Before applying to medical school you go through a gamut of obstacles: drawing perfect chairs in organic chemistry and acing the MCAT all while simultaneously committing yourself to service and clinical experiences. So, what are the core components of a good medical school application after everything is said and done? What matters and why? We’ve tried to distill down the most important components of a strong application.
The MCAT is the medical school admission version of the SAT or ACT. The MCAT provides schools a standardized assessment of an applicant’s critical thinking and scientific knowledge as well as their ability to handle test-taking under pressure. Students go to different schools with often very different grading schemes, so the MCAT allows admissions committees to compare students of different backgrounds a little more objectively. A great MCAT score can help balance out other part of an application such as a low GPA. Many programs may use the MCAT along with other factors to screen which application they examine more thoroughly. While schools may not reject an applicant outright based on their MCAT score, a lower score may make it harder for an applicant to get their foot in the door. Remember, the MCAT is only one component of your entire application.
Another inescapable fact of being pre-med is the burning pressure to get excellent grades that your non pre-med classmates may not understand. Medical school is academically demanding and rigorous. Schools want to know that you have the study habits and dedication to do well in medical school and beyond. Becoming a physician is a commitment to life-long learning and an ever-expanding knowledge base. While a GPA isn’t a perfect proxy to measure these factors, it is often the best schools have. Admissions committees consider an excellent GPA a marker for academic success in medical school.
The AMCAS Works and Activities section allows admissions committees into the world of an applicant beyond their numbers. Clinical experience, shadowing, research, community service, and leadership are all important “categories” for applicants to have experience in prior to applying to medical school. However, applicants should take the “quality over quantity” approach. Demonstrating longitudinal passion and involvement in certain experiences means much more than checking off boxes with a smattering of short-lived experiences for the sake of an application. In addition, experiences such as athletics, hobbies, or musicianship highlight a sense of balance to admissions committees. These unique experiences can help applicants stand out and often serve as a conversation piece during interviews. Learn more about how to start working on these experiences and how to make the most of the “Most Meaningful Activities” section.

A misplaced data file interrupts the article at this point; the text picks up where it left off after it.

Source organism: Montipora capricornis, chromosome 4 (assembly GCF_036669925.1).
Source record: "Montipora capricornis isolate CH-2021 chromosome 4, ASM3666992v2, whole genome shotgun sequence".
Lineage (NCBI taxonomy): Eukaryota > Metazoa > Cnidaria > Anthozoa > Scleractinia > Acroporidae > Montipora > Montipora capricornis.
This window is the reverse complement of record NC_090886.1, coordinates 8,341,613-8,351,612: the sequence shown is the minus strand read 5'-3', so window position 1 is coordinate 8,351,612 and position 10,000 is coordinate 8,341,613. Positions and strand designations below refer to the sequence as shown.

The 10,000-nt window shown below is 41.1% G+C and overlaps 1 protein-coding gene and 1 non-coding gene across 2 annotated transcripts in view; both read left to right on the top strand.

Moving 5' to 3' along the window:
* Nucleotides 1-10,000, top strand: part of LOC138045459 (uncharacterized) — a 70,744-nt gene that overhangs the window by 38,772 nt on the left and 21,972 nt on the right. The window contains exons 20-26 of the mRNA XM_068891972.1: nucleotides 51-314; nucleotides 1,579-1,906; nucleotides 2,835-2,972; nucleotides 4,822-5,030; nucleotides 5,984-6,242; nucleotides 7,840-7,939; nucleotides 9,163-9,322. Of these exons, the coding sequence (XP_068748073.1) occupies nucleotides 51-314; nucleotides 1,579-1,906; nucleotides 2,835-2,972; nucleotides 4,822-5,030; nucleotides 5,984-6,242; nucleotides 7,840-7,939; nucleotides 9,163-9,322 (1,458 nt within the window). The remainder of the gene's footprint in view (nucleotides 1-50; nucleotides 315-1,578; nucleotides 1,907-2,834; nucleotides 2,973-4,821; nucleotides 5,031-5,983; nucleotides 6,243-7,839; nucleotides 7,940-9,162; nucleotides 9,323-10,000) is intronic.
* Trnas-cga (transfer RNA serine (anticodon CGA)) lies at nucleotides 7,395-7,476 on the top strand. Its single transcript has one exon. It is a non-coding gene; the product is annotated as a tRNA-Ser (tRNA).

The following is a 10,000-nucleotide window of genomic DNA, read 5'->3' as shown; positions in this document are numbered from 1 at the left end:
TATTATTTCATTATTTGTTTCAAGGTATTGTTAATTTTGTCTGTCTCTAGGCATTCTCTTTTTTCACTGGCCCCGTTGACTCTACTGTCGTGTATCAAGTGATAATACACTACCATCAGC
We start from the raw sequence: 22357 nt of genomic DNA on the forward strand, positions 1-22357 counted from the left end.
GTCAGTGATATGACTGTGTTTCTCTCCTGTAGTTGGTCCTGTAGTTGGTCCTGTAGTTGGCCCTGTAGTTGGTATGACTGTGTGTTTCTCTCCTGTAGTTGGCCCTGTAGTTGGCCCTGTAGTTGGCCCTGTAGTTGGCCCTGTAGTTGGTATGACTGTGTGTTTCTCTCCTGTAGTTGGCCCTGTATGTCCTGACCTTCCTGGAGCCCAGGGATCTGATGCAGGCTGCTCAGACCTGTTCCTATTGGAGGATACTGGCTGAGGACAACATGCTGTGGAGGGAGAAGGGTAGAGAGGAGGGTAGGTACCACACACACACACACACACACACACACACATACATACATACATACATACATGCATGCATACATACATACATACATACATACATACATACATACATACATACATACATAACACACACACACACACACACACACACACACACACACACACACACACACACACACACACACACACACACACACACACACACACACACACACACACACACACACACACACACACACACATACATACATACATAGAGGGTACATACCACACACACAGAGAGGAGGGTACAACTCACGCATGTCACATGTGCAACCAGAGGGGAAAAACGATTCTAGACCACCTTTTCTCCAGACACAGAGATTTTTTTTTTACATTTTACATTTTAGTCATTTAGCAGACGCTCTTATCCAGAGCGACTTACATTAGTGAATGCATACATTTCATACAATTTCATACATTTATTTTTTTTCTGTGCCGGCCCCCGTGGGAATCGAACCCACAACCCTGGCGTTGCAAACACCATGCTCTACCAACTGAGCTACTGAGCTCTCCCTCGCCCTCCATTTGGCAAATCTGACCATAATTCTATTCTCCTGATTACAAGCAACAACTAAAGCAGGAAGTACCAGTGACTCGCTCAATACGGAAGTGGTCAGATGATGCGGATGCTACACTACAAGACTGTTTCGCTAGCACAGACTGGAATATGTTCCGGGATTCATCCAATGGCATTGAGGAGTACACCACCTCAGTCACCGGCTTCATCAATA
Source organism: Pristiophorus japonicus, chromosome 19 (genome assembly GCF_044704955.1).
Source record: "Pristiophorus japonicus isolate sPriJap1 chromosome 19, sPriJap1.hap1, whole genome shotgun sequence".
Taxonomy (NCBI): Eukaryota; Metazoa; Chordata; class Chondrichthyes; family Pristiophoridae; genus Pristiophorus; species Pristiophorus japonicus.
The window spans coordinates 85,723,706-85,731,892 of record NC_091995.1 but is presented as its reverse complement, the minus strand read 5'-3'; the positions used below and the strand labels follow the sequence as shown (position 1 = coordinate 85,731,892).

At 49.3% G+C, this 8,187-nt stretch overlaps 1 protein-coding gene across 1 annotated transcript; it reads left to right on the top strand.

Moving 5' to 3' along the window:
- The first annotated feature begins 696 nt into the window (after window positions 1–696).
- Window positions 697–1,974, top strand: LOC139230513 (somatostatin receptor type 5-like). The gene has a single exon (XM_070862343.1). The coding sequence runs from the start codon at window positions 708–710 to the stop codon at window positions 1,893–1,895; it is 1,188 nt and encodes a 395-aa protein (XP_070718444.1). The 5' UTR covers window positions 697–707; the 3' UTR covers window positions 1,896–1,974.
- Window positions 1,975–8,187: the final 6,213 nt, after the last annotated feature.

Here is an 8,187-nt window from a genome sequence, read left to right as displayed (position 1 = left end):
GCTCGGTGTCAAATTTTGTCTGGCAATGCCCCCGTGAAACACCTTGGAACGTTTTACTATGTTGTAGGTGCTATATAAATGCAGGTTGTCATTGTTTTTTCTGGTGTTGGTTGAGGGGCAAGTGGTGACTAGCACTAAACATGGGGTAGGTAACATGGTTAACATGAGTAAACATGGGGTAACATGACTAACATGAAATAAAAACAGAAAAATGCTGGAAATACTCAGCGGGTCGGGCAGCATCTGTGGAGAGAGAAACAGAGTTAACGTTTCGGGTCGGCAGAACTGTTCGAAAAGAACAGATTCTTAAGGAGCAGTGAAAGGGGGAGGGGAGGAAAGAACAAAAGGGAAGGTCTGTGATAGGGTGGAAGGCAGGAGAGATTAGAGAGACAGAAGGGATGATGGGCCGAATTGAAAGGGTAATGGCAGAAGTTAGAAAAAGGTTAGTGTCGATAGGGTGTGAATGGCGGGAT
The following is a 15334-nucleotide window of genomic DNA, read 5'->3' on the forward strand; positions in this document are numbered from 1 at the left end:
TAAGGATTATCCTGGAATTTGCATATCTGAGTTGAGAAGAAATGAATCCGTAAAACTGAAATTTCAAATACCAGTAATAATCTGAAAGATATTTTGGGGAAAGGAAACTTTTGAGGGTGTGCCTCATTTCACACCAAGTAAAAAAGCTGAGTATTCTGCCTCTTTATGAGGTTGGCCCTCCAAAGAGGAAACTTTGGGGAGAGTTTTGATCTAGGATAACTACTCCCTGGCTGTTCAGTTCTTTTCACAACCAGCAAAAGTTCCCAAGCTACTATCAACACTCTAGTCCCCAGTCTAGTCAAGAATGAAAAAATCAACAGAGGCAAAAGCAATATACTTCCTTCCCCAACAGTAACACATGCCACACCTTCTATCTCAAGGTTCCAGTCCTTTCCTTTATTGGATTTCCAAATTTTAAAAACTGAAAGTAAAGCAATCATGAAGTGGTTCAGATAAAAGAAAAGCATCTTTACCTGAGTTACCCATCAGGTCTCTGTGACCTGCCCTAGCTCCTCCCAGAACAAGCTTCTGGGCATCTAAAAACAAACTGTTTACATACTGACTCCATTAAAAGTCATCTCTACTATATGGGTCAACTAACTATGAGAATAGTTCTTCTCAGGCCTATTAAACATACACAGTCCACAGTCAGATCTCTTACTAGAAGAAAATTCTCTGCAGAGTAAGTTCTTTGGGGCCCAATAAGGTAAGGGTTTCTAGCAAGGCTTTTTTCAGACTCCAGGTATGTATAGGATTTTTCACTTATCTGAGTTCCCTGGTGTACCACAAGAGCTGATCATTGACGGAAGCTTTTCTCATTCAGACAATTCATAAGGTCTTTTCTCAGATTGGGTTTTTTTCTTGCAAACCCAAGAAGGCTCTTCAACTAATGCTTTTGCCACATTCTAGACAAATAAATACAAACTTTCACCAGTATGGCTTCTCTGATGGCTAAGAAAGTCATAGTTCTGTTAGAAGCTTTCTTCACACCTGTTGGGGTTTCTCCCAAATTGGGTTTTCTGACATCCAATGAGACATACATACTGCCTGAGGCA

Letters of recommendation are a little more difficult to assess from an applicants perspective since they often waive their right to read the final letter. Glowing words and strong support from faculty and mentors who know you most go a long way with admission committees. Competitive applicants often have developed close, meaningful relationships with professors and mentors who know them enough to write more than a generic letter. Think about it: if a professor can comment on your experience, character, and academic success highly, then medical schools pay attention. These professors often see many pre-medical students and write the generic “they did well in my class”, so it means something when an applicant’s letter stands out. Getting to know mentors and having them know you beyond just your grades can make an otherwise average application stand out. Check out our guide for everything letter of recommendation related.
The personal statement is the centerpiece of your application. Medicine is often seen as more than just a profession, and this is your chance to highlight not just why you want to become a physician, but why you will be a good one. However much time you think it’ll take to write a good statement, increase it. Your final product should be perfect down to the last word. It should highlight your unique narrative and demonstrate qualities that are important parts of your character through compelling examples. To get there, you need to go through extensive brainstorming, drafting, editing, and reviewing. Meshing together your desire to go to into medicine, your qualities, your growth, and your experiences in a succinct fashion is the key to a strong personal statement. Beginning to write your personal statement? Check out our previous post on how to get started.
If you’ve made it this far, congratulations! This is often the “last hurdle” in the long medical school application process before schools decide on acceptances. Make no mistake, the interview can make or break an application. Schools are evaluating you for fit and trying to get a sense of who you are outside of the pages and pages of paper they have read about you. A bad interview can disqualify you no matter how perfect the remainder of your application is. Conversely, a good interview can get you an acceptance even if you were a borderline interview candidate. Coming across as likable, engaging, and thoughtful is crucial. Whether it be a traditional or MMI interview, preparation is key. Making sure you can answer the core questions thoughtfully as well as tackle curveballs comfortably will help ease the stress of interview day and allow you to put your best foot forward.